Inverter sets at slight angle to fully access. It also has USB charge ports. Worked out better than I hoped especially considering I was unsure that I could mount at all. Except...
The 12v positive cable is about 12" shy of reaching +terminal of battery. I was going to replace one 18" half of included cable (from fuse out) with a longer one but realized the batteries + lead is connected to the Perko switch, big red thing to the right. (The Perko switch originally was installed for option to select battery 1, 2 or both and off. Camper is now wired both batteries in parallel and Perko switch is only used as battery disconnect, our camper didn't come with one).
Point is I can tap the unused terminal of the Perko. I assume adding some voltage drop with the extra 3' length and the switch itself but to easy not to try. I can change later if it appears to be problem. However this allows me to select camper batteries off, on, camper on + inverter. More importantly is simple easy means to disconnect inverter. Whether while camping or in storage. Because of that I'd try replacing the cable from batteries to perko switch with heavier gage 1st.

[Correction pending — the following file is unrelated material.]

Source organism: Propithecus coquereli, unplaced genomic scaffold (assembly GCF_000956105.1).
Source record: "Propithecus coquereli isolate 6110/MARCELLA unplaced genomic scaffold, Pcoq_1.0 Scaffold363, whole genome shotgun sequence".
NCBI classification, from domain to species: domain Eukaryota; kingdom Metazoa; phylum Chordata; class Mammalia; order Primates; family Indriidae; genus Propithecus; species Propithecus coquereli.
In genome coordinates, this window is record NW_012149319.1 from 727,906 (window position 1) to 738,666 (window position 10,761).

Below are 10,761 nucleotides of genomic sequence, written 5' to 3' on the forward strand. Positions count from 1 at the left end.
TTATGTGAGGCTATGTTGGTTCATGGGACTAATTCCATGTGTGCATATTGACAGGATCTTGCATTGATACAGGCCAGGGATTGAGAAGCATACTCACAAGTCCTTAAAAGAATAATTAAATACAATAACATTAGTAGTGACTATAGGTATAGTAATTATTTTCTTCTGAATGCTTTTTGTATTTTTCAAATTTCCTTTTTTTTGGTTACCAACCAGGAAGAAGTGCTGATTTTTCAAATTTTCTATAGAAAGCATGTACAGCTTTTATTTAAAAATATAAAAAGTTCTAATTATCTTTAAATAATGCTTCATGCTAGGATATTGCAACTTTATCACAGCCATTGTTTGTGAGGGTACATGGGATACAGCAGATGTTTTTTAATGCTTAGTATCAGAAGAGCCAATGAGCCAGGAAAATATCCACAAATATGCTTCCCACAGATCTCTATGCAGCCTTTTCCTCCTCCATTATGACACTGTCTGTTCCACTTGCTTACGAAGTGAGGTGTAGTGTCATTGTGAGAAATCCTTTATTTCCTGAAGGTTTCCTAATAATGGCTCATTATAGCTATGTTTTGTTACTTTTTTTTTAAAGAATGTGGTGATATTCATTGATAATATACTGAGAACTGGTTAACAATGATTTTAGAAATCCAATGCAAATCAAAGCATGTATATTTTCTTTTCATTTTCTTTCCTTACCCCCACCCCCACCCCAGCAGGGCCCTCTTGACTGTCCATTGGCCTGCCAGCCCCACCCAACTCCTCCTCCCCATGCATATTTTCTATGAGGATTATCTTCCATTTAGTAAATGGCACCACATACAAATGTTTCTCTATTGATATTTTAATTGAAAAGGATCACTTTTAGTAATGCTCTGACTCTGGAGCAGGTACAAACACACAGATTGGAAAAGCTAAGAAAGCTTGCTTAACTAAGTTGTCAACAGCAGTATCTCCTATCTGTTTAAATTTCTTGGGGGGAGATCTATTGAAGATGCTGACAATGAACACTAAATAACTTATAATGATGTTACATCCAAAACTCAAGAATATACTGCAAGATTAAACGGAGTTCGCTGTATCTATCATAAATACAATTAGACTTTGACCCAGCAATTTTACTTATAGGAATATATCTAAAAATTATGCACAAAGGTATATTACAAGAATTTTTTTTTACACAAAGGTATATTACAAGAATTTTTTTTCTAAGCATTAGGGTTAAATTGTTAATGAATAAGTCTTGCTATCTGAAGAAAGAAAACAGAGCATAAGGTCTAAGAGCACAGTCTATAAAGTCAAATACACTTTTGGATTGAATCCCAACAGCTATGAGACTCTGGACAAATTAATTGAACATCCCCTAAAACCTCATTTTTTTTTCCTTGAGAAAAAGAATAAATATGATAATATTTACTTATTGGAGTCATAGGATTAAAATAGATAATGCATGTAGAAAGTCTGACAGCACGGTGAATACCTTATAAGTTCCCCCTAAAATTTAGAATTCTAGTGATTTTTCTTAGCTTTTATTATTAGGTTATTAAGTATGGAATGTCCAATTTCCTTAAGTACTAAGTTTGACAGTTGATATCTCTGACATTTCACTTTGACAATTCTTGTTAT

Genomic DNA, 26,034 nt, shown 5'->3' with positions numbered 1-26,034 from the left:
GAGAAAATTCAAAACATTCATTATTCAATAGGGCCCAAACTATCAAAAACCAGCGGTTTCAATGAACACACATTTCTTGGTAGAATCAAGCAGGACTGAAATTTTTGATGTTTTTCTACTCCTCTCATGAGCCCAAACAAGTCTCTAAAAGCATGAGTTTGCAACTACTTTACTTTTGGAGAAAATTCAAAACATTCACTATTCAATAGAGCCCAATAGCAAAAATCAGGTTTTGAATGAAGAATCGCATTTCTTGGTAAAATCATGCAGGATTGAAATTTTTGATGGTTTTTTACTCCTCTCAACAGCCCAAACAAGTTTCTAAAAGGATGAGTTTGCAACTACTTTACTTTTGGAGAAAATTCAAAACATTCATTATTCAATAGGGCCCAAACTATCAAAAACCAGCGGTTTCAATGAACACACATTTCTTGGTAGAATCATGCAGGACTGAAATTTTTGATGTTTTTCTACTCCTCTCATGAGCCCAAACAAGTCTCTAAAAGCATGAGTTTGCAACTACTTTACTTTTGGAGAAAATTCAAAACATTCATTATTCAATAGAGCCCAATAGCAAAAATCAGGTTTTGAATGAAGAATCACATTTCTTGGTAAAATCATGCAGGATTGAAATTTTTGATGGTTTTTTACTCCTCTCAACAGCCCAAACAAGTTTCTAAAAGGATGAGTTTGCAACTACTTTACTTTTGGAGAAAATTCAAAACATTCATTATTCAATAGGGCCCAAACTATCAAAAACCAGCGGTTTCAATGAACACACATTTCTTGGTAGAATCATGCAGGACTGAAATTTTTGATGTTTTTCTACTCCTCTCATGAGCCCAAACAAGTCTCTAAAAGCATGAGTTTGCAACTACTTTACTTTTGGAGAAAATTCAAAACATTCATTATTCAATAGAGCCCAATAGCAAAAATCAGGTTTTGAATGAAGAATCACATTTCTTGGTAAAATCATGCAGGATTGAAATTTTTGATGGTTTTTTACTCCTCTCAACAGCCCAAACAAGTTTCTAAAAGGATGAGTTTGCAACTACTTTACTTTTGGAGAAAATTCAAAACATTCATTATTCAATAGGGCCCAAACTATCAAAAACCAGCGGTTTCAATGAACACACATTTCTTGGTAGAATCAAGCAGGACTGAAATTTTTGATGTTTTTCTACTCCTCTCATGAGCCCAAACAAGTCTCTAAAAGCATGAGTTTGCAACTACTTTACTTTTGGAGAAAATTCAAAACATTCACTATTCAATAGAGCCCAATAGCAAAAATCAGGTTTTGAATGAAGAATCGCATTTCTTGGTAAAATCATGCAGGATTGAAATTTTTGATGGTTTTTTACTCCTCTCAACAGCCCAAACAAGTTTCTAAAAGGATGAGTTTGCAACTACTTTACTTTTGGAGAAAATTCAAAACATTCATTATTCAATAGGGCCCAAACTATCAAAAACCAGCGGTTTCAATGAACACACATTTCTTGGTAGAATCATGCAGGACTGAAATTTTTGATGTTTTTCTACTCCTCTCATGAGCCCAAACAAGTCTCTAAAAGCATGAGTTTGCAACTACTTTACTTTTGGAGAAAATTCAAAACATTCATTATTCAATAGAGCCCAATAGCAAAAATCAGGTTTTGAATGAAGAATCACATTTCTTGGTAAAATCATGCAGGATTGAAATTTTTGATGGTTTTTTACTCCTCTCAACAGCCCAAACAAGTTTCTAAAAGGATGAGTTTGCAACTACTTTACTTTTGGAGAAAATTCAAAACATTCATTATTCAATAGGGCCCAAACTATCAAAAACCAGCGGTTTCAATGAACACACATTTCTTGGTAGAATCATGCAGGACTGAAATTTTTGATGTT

One of the questions I had before buying was size of cut out for remote. Unit comes with a template, 2" x 1 3/8" cut out. I'd note, Though buried here where no one will find wont help but the corners of cut out are really close to the mounting screw holes. Directions say to use 1/8" in corners-don't-use a larger bit spaced away, giving more material between cut out and screw holes. Only negative about this unit is the remote, 4 times the size it needs to be and some are even larger. But functions, though I removed and modified.
You had to press REALLY hard to get the case button to reach and activate switch. Added a strip of plastic (milk jug) between button you push and the switch on board. Helped a lot,
Install complete. This should meet our needs. Over all pretty happy, especially after testing. I assumed we could easily use the single serve 'pod' coffee pot with its short brew time.